In March 2015, two presidents landed in Saudi Arabia two days apart. The first was Turkey’s Recep Tayyip Erdogan, who landed in Jeddah and was greeted by the provincial governor and some of his aides. The second was Egypt’s Abdel-Fattah al-Sissi, who landed in Riyadh and was received with royal honors by the new king, Salman.
Both had come to congratulate Salman on his ascension to the throne. But the Saudi message was clear. Sissi, Erdogan’s rival, was the guest of honor; Erdogan was merely a candidate for membership in the Saudi club.
But for Erdogan, this visit proved to be a historic turning point. After a long period of tense relations with Riyadh, especially under the former king, Abdullah, and a schism with Egypt, Erdogan was receiving the Saudi seal of approval. He was entering the Arab world’s grace with head held high.
Three years later, Erdogan’s roller-coaster ride has reached the top. Now Saudi Crown Prince Mohammed bin Salman is the one seeking a meeting with Erdogan, and the Turkish president isn’t rushing to grant it.
The Kurds might pay the price
In Buenos Aires, where the G-20 summit is taking place Friday, people will be rubbernecking to see whether the two leaders actually meet and grant Mohammed international absolution. Or perhaps he’ll have to make do with meeting with U.S. President Donald Trump.
Trump would be happy to put the murder of journalist Jamal Khashoggi behind him and continue relations with Saudi Arabia as if nothing had happened. He has rejected the CIA’s conclusion that Prince Mohammed not only knew about but ordered the murder. He has given the Saudi judicial system his blessing and recruited Israel as the prince’s defense attorney. And now he wants to move ahead with Riyadh’s planned purchase of $110 billion worth of arms.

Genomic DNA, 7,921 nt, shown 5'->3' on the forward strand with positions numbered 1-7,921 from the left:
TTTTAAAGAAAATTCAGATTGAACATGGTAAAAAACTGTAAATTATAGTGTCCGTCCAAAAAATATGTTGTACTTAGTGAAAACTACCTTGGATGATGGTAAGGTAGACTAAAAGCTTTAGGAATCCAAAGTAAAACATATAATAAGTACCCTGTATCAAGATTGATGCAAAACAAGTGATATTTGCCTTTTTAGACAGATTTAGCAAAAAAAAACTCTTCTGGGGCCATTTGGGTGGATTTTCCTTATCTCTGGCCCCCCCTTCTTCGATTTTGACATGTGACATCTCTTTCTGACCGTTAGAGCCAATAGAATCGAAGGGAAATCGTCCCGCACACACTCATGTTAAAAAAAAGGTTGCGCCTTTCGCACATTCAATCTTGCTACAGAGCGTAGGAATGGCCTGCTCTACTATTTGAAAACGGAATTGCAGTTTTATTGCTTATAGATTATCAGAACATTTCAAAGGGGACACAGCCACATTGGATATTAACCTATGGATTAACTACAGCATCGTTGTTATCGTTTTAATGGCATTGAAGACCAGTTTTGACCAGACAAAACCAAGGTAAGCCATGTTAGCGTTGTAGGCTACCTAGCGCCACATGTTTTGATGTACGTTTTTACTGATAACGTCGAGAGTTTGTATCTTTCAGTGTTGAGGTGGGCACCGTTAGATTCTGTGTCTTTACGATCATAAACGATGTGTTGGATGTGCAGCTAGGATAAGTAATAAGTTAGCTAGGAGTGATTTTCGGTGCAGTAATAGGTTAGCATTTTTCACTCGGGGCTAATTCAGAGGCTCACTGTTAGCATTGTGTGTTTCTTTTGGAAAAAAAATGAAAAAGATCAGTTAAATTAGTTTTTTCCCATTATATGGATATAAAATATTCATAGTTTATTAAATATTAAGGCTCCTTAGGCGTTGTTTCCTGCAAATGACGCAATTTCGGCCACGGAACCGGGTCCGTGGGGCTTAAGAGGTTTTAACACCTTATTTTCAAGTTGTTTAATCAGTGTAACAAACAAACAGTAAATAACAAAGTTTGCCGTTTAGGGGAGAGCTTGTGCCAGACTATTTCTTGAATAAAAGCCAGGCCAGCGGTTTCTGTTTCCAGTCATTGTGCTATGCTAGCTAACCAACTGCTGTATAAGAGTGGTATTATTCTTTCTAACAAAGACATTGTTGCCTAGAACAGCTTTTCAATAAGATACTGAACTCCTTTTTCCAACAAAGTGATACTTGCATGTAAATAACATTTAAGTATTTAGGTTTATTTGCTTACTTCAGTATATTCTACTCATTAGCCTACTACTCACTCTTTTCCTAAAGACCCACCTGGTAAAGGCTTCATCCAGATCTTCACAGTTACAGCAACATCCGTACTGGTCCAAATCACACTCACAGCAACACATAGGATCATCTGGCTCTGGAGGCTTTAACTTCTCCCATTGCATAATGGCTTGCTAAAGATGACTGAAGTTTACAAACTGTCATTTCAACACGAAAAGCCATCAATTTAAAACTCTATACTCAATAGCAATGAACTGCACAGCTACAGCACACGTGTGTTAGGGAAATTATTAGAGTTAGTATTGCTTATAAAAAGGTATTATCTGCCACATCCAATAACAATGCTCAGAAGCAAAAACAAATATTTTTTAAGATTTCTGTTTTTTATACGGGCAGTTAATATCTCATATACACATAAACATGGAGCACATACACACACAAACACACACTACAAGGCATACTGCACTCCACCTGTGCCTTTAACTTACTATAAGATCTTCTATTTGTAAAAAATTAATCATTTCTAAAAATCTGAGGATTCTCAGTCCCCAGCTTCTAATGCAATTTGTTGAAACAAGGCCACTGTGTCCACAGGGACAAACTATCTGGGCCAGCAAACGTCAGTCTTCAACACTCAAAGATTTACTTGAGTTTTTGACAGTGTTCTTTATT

But Erdogan is in no hurry. Turkey’s police and intelligence services are still looking for parts of Khashoggi’s body and the collaborator who got rid of them, and not all the tapes have been leaked to the public. Erdogan apparently has more explosive ammunition against Mohammed, or at least he won’t confirm that all the material has been published.
That’s because the real arm-wrestling match Erdogan is engaged in isn’t against Prince Mohammed or Saudi Arabia but against the U.S. administration. Turkey has concluded that Trump will do anything to rescue Mohammed from this mess and protect Saudi Arabia from the earthquake that would rock the kingdom if the prince were proved directly responsible for the murder. In that case, demands that Mohammed stand trial in an international court would be the least of Trump’s worries.
Erdogan is willing to help Trump, but not for free. His main concern is America’s close collaboration with the Kurds’ People’s Protection Units in northern Syria, which Erdogan views not just as terrorists but as a concrete threat to Turkey.
In a barb clearly aimed at Washington, Erdogan said this week, “This is an opportunity for those claiming to be allies, strategic partners who want to strengthen relations ... and carry them into the future. We will acknowledge that they side with Turkey when they no longer stand as shields in front of terrorist groups.”
America’s decision to set up observation posts manned by U.S. troops along the western part of the Syrian-Turkish border is unacceptable to Turkey. According to U.S. Secretary of Defense James Mattis, these outposts would let the soldiers “call the Turks and warn them” of any approaching danger. But Turkey hasn’t hid its suspicion that the outposts are actually there to protect Kurdish fighters from a Turkish attack.
“The day when we crush these terrorists is approaching,” Erdogan threatened this week, shortly before convening his National Security Council for a meeting that lasted more than four hours. Washington, for its part, warned that if Turkish forces move into eastern Syria, this could spark clashes with American forces. But Erdogan shows no signs of folding.
Turkey considers the Syrian Kurds its top security concern. But the issue also serves Erdogan’s interests in the local elections slated for March. Aggressive talk about the United States, standing firm against the Kurds and protecting the border are all good issues for Erdogan’s party to run on in these elections, which will be a kind of referendum on Erdogan.
Not for the first time, Erdogan’s uncompromising stance is creating a serious dilemma for Trump. Should he prefer Turkey to the Kurds, or should he continue Washington’s vital support for forces that have proved highly effective in the war against the Islamic State, and whose need for American protection could now serve as a pretext for U.S. troops to remain in Syria?